Oh… btw… I almost forget… he said “Ubuntu is the future…”, “Windows is so gonna loose against Ubuntu…”, so… if a regular Windows user thinks this… I’m pretty sure people is just getting sicker and sicker of Windows and they are desperately looking for something new… and unfortunately for us… some of them are switching to Mac because they do not know anything else… so this is where we should show them that there is a whole world besides just Windows and Mac… and this world is the Linux world, and from mine opinion… I would drive them into Ubuntu!!

Quickly Rocks!

So… I gave it a try… and I liked it. The last few weeks I was programming (after a long time) for a project of one of my classes. Since I wanted to learn python for a while, I decided to do my project in Python. At first, it was just going to be a command line application, but… after giving it a second thought, I decided to provide a GUI too using pygtk.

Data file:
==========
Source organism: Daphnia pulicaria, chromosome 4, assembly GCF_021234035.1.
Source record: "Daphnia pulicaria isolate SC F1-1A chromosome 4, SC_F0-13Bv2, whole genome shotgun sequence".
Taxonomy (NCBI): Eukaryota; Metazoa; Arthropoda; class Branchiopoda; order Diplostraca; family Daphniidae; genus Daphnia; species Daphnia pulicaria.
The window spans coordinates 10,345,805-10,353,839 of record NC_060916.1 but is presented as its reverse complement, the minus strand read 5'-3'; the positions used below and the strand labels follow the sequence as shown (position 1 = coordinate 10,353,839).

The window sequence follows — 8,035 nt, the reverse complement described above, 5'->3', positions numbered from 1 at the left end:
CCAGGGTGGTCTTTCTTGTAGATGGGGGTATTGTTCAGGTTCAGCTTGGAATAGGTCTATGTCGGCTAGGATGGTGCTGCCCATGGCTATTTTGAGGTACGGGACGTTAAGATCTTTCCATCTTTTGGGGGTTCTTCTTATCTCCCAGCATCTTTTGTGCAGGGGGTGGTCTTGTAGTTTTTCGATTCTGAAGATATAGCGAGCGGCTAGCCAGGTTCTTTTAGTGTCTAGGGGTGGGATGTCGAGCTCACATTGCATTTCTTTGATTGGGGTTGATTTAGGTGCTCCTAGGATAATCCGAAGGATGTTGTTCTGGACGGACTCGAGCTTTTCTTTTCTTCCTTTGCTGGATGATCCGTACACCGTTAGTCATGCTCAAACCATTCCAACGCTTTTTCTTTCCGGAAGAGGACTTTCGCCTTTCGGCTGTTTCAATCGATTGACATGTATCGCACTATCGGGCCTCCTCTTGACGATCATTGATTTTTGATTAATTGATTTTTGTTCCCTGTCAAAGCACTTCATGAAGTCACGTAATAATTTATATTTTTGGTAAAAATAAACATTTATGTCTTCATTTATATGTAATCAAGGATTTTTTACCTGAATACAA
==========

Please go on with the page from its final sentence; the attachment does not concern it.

So, since there I saw lots of post about quickly, I decided to give quickly a try too… and it is awesome! I really like it.

Anyways, my app is a simple app that’s allowing me to learn python. It enciphers a text file using a public key, and then it hides the message in an image. I’m making use of python-gnupginterface and python-stepic for this. As you can see, it sounds like a simple app, and it really is… I’ll publish it when I’m done.

Btw… give a try to quickly, you are gonna like it. Thanks rickspencer and didrocks for this awesome tool.